Status Quo Side: Iran
Non-Status Quo Side: Iraq
Region: Middle East
Conflict Type: Interstate
Issues in Dispute: Ethnic, Strategic, Territory
Strained Arab-Persian relations date from the Arab defeat of the Persians in Quadisiya in 637. The historic boundary along the Shatt-al-Arab waterway between Ottoman and Persian empires was established by the Ezerum treaty of 1847, and revised in 1914 and 1937 to give Iran right of passage. Iran declared the border treaty void in 1969 after Iraq presssed claims to the entire Shatt-al-Arab. Algeria helped negotiate a new treaty in 1975 fixing the boundary but tension continued. The Iranian Islamic Revolution in 1979 energized support for Shi'ite fundamentalists in Sunni majority-controlled Iraq. Rebellion against Persian rule had occurred in Iranian Khuzestan in 1924 and 1943, and the province had petitioned for incorporation into Iraq in 1946 and 1947 as "Arabistan."
Iraqi President Saddam Hussein vowed to regain "Iraqi" territory after an assassination attempt on Iraqi vice-premier Tariq Aziz. Minor border clashes and Iran's support for Kurdish rebels in Iraq increased tensions. World disfavor of Iran's Ayatollah Ruhollah Khomeni, his regime's apparent instability, and loss of US military supplies made the timing appear favorable.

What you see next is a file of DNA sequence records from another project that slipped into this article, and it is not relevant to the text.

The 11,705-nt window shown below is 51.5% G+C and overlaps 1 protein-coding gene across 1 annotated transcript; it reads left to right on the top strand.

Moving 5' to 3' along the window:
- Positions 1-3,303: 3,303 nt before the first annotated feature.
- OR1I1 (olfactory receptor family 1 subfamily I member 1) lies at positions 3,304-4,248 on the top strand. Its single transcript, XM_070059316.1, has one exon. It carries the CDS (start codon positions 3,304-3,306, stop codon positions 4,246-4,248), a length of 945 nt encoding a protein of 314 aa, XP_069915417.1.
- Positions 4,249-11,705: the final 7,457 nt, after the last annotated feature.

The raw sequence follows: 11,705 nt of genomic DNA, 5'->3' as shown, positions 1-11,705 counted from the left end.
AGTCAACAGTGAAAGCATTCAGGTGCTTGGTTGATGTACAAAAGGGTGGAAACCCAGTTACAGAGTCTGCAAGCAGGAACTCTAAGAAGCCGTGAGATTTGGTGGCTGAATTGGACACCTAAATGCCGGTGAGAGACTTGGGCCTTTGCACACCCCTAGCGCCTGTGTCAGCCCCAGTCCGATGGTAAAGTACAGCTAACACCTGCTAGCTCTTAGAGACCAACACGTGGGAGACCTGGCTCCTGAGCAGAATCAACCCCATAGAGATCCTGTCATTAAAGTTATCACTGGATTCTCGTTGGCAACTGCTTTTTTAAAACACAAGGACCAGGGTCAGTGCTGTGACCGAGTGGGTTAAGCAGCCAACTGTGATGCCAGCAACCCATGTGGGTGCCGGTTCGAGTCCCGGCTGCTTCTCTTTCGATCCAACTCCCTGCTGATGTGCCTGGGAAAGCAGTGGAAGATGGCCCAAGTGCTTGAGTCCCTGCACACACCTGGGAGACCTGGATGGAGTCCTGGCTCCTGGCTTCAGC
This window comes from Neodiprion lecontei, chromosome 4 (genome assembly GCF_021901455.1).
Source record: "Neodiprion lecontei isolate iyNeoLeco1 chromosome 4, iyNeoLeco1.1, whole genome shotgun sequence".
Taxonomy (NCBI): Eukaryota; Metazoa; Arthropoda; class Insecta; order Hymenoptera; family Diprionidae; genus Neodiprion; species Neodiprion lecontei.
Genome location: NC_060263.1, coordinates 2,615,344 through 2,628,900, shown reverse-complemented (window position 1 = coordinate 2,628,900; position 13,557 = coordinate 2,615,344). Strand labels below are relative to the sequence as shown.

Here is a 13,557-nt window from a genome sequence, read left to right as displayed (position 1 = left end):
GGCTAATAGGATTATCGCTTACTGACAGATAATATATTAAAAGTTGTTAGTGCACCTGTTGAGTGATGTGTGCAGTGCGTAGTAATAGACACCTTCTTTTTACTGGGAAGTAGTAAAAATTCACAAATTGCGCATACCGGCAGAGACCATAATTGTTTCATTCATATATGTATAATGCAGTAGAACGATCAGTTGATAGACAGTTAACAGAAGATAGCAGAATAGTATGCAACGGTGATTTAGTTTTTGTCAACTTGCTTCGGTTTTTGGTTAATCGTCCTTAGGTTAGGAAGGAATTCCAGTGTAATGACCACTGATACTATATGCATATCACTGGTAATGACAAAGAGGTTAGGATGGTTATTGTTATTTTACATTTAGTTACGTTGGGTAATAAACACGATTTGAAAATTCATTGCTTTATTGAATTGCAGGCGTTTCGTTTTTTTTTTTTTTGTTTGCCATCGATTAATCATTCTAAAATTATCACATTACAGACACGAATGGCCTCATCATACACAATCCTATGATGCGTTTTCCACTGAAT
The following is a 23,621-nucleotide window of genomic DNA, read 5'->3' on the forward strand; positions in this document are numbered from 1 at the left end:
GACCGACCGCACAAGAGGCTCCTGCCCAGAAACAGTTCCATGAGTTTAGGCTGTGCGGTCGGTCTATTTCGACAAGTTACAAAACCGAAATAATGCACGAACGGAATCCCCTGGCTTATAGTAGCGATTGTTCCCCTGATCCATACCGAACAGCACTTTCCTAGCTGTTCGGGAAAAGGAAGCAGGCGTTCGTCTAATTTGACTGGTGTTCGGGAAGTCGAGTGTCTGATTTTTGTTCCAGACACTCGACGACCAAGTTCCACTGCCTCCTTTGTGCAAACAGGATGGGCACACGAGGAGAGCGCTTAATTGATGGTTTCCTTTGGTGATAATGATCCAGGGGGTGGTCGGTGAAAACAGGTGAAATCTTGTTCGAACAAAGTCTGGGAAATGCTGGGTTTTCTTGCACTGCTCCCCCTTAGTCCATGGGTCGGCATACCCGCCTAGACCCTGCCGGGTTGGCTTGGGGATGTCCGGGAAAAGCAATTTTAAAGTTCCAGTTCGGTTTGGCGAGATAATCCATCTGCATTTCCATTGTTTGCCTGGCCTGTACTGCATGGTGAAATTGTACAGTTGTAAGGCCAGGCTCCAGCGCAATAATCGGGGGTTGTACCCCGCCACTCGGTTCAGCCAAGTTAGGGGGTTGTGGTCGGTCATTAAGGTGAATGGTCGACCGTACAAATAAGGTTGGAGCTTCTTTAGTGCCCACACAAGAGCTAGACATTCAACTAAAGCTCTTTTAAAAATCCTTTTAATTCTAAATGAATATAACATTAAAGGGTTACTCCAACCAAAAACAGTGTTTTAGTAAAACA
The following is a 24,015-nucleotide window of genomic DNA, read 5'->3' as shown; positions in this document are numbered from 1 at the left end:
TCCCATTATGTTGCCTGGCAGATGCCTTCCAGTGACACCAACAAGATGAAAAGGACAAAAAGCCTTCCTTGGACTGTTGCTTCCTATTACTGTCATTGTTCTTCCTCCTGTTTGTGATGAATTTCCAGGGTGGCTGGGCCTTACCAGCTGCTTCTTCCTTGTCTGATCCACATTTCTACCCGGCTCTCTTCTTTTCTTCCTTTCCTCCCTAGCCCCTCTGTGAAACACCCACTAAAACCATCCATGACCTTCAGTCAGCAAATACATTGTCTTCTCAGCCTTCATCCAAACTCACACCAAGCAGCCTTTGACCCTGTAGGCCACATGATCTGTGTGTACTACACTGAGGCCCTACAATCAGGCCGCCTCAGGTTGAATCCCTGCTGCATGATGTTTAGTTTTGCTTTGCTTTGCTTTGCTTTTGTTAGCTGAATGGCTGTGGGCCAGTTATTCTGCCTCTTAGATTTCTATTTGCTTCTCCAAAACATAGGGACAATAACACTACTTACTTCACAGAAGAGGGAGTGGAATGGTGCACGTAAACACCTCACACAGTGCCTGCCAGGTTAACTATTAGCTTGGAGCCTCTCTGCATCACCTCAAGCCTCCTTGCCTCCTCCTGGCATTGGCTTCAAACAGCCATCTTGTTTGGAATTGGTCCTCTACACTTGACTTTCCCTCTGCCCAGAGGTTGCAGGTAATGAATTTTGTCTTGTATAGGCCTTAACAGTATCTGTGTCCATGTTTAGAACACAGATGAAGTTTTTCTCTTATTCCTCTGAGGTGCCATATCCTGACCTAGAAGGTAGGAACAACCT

Reported Iranian border attacks preceded Iraq's invasion of oil-rich Khuzestan. Initial Iraqi successes were offset by an Iranian push into Iraq, aided by Israeli arms and human wave assaults. Iraq held firm with discreet Arab, US, and Soviet support, and with UN-confirmed use of chemical weapons. Iran ignored peace initiatives by Iraq, the UN, Arab League, PLO, and others, insisting on UN condemnation of the aggression and Hussein's replacement.
The UNSC's resolution 598 of July 20, backed by superpower diplomacy, called for an end to the war. Iran remained intransigeant until military losses, plus US naval pressures in the Gulf made defeat inevitable. The UNSYG announced a cease-fire on August 8 to be monitored by a UN force, which the UNSC voted to create on August 9, to be followed by direct talks under UN auspices. Iraq balked at the proposed UN timetable unless Iran agreed to reopen the Shatt-al-Arab, blocked during the war.
In the wake of Iraq's invasion of Kuwait in August, Saddam Hussein accepted all basic Iranian terms for settlement, including prisoner exchange and restoration of the mid-channel boundary in the Shatt-al-Arab.
Copyright © 1999 Lincoln P. Bloomfield and Allen Moulton